When you phone the number, an automated recording (or a real person) will take your call (using the name of the company concerned) and ask you to verify your information for security purposes. Often this includes your account number and your identity number. Alternatively, they call you directly posing as a consultant from the bank - and ask you the same questions. Once they have the information, they often put you on hold while they attempt to access your account and your money.
As a rule of thumb: don’t click on that link and don’t call that phone number. If you are concerned and would like to speak to your bank, contact them via the usual channels. Phone the call centre using a verified number. Type in their website address directly - don’t click on URLs.
With the latest spike in SIM swap fraud, make sure you take all the precautions you can to avoid becoming a victim
Most of us are attached to our cellphone - which is what makes the fact that fraudsters can take control of your financial future without ever laying hands on it even more terrifying. All they need is your personal information (ID, address, etc) and your cellular information (cell number, provider, etc) to request a new SIM for your number.
How does a SIM swap work?
Usually, if your SIM card is damaged or lost, all you need to do is go to your mobile operator with your ID and request a replacement. Fraudsters are taking advantage of this, inserting the newly acquired SIM card in one of their phones, and using it to intercept things such as your banking notifications and approval SMSes – allowing them to transfer large amounts of money out of your account without you even noticing.
- The fraudster will approach your mobile operator pretending to be you. They may have a fraudulent copy of your ID and will request a new SIM card
- Once approved, the old SIM card will no longer receive information and you may notice that your phone will not be getting signal. Some SIM swaps require you to turn off your phone
Often, you will get a call from someone posing as a consultant from the mobile company requesting you to turn off your phone; or to confirm some of your personal details. Never supply any personal information to anyone over the phone.
Once all this has happened, any NotifyMe alerts, payment confirmation and other SMSes will go to the fraudsters
They may have my SIM, but how did they get my bank details?
SIM swapping is usually phase two of a fraud attack. Initially, they will have sent you a phishing email (or other similar phishing attempt) to get all your banking details. They will also work toward getting your personal information and may even go as far as stealing your identity and create fraudulent ID documents. In order to use all of this gathered information, they need access to your phone – hence the SIM swap.
What can I do?
The first line of defence against SIM swaps is to protect your personal and cellphone account information from known or 3rd parties and websites (such as cellphone contract type, debit order dates, ID, addresses, transaction behaviour, etc)
- Be vigilant and try stay aware of your cellphone’s network connectivity status. If you realise that you are not receiving any calls or SMS notifications, something may be wrong and you should make enquiries to be sure that you have not fallen victim to this scam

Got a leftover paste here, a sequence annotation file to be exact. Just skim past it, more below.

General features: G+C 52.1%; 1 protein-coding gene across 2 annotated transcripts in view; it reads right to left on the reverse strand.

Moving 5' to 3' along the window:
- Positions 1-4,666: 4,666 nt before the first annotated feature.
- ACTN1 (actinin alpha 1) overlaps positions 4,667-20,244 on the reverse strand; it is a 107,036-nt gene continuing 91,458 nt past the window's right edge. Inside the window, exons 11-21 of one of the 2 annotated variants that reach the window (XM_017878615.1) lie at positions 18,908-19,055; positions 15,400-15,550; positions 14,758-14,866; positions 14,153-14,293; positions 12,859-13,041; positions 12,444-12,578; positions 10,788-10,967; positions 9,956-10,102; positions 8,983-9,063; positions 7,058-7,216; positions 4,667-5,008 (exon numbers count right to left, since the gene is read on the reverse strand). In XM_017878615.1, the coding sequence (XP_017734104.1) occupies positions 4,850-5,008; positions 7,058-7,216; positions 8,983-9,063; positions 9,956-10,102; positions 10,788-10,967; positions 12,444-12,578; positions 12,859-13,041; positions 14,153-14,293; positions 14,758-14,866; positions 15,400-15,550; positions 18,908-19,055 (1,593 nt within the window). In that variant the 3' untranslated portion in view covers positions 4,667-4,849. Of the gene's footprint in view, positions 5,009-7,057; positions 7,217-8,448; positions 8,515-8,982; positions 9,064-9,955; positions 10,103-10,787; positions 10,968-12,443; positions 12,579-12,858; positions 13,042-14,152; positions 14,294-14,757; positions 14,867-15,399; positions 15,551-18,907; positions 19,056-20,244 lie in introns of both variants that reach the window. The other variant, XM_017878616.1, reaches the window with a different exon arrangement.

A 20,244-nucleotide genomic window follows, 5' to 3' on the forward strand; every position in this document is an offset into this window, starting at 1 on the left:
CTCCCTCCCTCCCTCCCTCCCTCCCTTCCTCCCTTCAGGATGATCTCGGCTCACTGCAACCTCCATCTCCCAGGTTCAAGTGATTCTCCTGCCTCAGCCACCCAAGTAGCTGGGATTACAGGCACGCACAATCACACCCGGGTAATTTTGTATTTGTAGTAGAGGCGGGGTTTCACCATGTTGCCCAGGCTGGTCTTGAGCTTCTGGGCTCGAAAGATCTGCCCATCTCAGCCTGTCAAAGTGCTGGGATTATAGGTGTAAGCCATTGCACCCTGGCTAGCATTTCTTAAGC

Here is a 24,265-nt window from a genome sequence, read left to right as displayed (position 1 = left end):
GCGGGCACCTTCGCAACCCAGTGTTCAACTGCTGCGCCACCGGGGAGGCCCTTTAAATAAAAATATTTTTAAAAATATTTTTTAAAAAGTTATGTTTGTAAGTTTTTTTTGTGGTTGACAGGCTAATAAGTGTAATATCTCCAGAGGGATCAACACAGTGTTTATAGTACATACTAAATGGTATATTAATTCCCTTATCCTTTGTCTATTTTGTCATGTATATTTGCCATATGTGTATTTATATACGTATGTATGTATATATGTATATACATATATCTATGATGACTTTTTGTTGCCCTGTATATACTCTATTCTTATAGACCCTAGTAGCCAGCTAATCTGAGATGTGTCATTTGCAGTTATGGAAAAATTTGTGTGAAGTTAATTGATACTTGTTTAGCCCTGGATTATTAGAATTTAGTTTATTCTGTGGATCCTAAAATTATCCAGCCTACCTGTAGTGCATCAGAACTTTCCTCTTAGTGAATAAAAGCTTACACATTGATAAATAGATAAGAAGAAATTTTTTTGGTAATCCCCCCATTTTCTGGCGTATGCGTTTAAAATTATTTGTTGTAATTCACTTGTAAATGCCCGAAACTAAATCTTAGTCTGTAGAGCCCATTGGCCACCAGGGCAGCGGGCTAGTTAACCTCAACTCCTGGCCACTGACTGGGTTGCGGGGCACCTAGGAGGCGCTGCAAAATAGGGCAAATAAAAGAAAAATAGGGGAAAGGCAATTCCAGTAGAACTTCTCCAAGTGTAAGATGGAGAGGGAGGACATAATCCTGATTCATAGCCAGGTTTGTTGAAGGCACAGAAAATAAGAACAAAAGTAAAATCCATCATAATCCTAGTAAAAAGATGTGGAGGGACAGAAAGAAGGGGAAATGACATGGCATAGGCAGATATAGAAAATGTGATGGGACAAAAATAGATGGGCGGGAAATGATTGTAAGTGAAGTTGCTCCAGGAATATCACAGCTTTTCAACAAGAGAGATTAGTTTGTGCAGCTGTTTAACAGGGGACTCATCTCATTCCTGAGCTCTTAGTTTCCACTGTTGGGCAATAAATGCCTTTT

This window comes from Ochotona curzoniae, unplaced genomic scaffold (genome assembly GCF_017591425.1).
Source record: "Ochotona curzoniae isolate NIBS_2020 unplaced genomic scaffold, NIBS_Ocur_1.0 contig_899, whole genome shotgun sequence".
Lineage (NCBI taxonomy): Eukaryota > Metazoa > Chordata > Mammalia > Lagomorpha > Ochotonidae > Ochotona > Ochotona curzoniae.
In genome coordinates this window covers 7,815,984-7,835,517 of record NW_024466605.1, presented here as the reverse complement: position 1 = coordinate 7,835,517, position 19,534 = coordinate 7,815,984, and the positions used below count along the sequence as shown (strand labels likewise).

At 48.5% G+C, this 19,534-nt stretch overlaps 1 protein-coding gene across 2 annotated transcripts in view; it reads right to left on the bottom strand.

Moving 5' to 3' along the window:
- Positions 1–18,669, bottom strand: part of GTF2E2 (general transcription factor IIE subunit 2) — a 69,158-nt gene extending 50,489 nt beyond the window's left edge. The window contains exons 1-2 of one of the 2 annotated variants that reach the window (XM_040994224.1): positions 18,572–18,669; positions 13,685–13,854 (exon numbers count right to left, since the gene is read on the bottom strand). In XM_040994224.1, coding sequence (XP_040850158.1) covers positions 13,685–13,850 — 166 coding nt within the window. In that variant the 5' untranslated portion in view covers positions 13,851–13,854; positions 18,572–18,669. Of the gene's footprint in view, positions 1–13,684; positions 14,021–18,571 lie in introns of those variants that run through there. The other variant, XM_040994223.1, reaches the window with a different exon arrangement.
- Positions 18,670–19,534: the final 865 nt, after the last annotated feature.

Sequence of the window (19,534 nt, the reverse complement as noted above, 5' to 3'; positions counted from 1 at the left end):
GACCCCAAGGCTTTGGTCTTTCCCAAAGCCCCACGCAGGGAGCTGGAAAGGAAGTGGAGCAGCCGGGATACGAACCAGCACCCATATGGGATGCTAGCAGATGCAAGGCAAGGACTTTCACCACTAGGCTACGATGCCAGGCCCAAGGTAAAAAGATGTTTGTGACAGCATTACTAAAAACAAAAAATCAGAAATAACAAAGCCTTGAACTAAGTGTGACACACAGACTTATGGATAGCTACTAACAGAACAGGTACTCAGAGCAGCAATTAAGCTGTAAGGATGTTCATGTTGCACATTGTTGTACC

- Some Mobile Network Operators send customers an SMS to alert you of an instruction to SIM swap – which means you can act and stop this fraud in its tracks by contacting your mobile operator immediately
Do not switch off your cellphone in the event you are receiving numerous annoying calls, rather don’t answer the calls. This could be a ploy to get you to turn off your phone or put it on silent to prevent you from noticing that your connectivity has been tampered with
Barclaycard Credit Card Online Security Measures
With so many online security risks; such as online identity theft or online fraud threats out there, it is imperative that you take the necessary precautions to safeguard yourself. Barclaycard Credit CardOnline has various security mechanisms in place to ensure your online banking security.
Here are some of the ways we are looking out for you:
A two-phase logon system
You can only log on to the system if you have registered as a user with a personalised access account number and PIN. When logging on, the first screen requests your account number and PIN; the second screen requests certain randomly-generated characters of your selected alphanumeric password.
Virtual keypad PIN input
To avoid having your information being captured by keyloggers, enter the characters of your password and PIN with the on-screen virtual keypad, as opposed to typing them out using a keyboard.
SMS alerts of Barclaycard Credit Card Online logon activity
To ensure that you are kept abreast of all activity on your online banking, every time you logon you will receive an SMS alert, free of charge. In the event that you have not logged on to online banking, you will be able to alert us by calling the Fraud Hotline immediately.
One-time verification passwords
When creating a new beneficiary, changing transfer limits, or other kinds of sensitive transactions, a special one-time password, called a Random Verification Number (RVN), will be sent to your cellphone. You must type this into the indicated field for verification. Just before the payment is made, another one-time password will be sent to your cellphone, called a Transaction Verification Number (TVN) to confirm the transaction. These passwords can only be used once, and dramatically decrease the risk of being defrauded.
A personalised welcome message: Barclaycard Credit Card’s SureCheck
Once you have set up your personalised welcome message, it will display each time you logon to online banking. This validates that you are on the valid online banking website as it cannot be duplicated by fraudsters due to the personal nature of the phrase.
Verisign Security Certificates to verify the encryption of the website
Verisign, a public key certificate issuer, has endorsed Barclaycard Credit Card’s Online site as a secure and encrypted transactional banking site, and has issued Absa with a certificate to that effect. The Lock and Key icon that appears at the top or the bottom of your browser is indicative of this and you can click this icon for more information on the security certificate.
Multiple firewalls to restrict access